Digital Broadcasting

Digital Broadcasting

Policy and Practice in the Americas, Europe and Japan

Edited by Martin Cave and Kiyoshi Nakamura

Digital television is transforming both broadcasting and, as a result of convergence, the larger world of communications. The impending analogue switch-off will have a major impact on households all over the developed world. Digital Broadcasting considers the effects of digital television on the availability, price and nature of broadcast services in the Americas, Europe and Japan. It shows how this depends upon what platforms – cable, satellite, fixed or wireless broadband – countries have available for use and also upon government policies and regulatory interventions.

Chapter 8: Legal and Economic Issues of Digital Terrestrial Television (DTTV) from an Industrial Perspective

Koichiro Hayashi

Subjects: economics and finance, public sector economics, innovation and technology, technology and ict

Extract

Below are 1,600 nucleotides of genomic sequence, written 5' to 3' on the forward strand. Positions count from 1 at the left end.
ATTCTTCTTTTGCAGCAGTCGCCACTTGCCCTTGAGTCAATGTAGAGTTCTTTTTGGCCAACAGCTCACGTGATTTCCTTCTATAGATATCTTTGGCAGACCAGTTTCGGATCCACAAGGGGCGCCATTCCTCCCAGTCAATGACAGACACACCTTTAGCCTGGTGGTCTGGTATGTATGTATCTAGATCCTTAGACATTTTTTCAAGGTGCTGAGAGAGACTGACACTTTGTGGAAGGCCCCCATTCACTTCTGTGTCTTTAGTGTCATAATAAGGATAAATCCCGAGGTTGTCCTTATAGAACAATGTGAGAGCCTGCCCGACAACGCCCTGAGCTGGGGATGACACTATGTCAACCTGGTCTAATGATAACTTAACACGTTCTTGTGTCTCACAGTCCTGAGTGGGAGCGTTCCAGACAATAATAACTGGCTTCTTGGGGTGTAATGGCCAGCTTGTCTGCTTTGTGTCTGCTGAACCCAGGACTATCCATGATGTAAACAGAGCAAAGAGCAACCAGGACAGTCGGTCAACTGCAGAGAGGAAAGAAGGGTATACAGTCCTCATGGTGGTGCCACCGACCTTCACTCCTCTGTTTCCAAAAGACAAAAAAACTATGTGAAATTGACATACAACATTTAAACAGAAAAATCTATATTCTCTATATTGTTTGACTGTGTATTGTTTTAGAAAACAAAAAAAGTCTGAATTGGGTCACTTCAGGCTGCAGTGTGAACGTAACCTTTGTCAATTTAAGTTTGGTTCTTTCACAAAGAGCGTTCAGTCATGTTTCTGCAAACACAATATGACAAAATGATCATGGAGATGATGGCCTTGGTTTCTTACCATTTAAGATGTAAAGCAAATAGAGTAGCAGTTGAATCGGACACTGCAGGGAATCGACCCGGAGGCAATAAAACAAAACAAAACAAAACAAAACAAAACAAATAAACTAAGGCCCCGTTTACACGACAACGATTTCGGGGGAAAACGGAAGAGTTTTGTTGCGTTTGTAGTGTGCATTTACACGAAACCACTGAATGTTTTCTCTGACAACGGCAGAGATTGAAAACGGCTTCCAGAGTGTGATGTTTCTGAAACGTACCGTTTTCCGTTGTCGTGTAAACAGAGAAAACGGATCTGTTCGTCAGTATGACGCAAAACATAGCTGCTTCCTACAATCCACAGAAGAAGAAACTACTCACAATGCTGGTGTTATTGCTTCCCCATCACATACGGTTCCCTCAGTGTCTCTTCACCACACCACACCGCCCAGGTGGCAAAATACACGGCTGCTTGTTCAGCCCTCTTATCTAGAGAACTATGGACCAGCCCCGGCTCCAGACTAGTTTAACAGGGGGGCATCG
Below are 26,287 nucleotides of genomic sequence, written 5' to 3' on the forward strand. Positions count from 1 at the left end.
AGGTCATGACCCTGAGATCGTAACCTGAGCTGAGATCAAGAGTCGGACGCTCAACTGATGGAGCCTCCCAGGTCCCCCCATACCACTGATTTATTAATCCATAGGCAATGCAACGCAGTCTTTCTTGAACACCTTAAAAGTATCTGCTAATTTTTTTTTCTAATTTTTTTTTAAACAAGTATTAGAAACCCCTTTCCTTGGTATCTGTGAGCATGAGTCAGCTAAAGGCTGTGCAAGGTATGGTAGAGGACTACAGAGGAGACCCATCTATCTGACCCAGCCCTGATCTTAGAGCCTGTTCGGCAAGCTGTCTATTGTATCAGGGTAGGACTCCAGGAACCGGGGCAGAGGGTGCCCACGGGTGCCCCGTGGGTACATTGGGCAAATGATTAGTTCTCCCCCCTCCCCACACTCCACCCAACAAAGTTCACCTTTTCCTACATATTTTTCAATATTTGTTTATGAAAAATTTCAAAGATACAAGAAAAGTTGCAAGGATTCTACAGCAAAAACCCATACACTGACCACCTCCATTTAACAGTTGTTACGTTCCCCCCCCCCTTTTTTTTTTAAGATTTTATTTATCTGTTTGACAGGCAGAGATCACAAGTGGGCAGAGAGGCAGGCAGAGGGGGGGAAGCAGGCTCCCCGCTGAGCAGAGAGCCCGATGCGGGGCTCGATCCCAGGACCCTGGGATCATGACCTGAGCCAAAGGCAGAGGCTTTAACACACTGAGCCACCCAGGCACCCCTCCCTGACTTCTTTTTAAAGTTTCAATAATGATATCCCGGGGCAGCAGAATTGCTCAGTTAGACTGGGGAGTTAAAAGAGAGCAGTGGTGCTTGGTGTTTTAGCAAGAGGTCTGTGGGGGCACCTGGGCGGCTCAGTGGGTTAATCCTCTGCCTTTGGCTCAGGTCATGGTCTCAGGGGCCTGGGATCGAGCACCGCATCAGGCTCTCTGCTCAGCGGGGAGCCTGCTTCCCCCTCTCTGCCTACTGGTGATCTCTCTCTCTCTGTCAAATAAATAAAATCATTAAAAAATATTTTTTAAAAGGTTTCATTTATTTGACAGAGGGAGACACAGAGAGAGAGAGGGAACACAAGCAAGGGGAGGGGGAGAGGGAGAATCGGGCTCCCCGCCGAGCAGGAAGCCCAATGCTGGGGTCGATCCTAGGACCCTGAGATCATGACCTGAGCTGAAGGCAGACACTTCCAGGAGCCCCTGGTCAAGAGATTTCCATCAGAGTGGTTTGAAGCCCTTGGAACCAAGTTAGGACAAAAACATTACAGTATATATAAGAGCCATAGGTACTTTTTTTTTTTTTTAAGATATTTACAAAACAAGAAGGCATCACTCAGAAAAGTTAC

Koichiro Hayashi1 INTRODUCTION This chapter discusses the legal and economic questions associated with digital terrestrial television (DTTV) from an industrial perspective by examining, as an example, the Japanese DTTV service launched at the end of 2003. The author hopes that this analysis provides a common perspective not only to the United Kingdom and the United States but also to other countries that intend to introduce digital terrestrial television services. LAUNCH OF DIGITAL TERRESTRIAL TELEVISION BROADCASTING2 In Japan, the DTV service was started in three distinct major metropolitan areas, namely Tokyo, Nagoya and Osaka, on 1 December 2003, nearly five years later than in the United States and the United Kingdom. The broadcasts were made by Nippon Hoso Kyokai (Japan Broadcasting Corporation, better known as the NHK) and 16 commercial broadcasters. Satellite television services from what is referred to as the ‘broadcasting satellites’ (BS) and ‘communication satellites’ (CS) as well as television services from some cable television operators had already changed to digital broadcasts. However, given that almost all households across the country enjoy terrestrial television, the changeover from analogue terrestrial television to digital broadcast is considered to have a much greater impact. In fact, this historical service made a rather quiet start for a number of reasons. First, DTTV carries almost the same content as the analogue service. Second, the analogue service will continue alongside DTTV until 2011, hereinafter referred to as ‘simulcast’.3 Third, the digital service in the Tokyo area, where more than 30 per cent of all Japanese...

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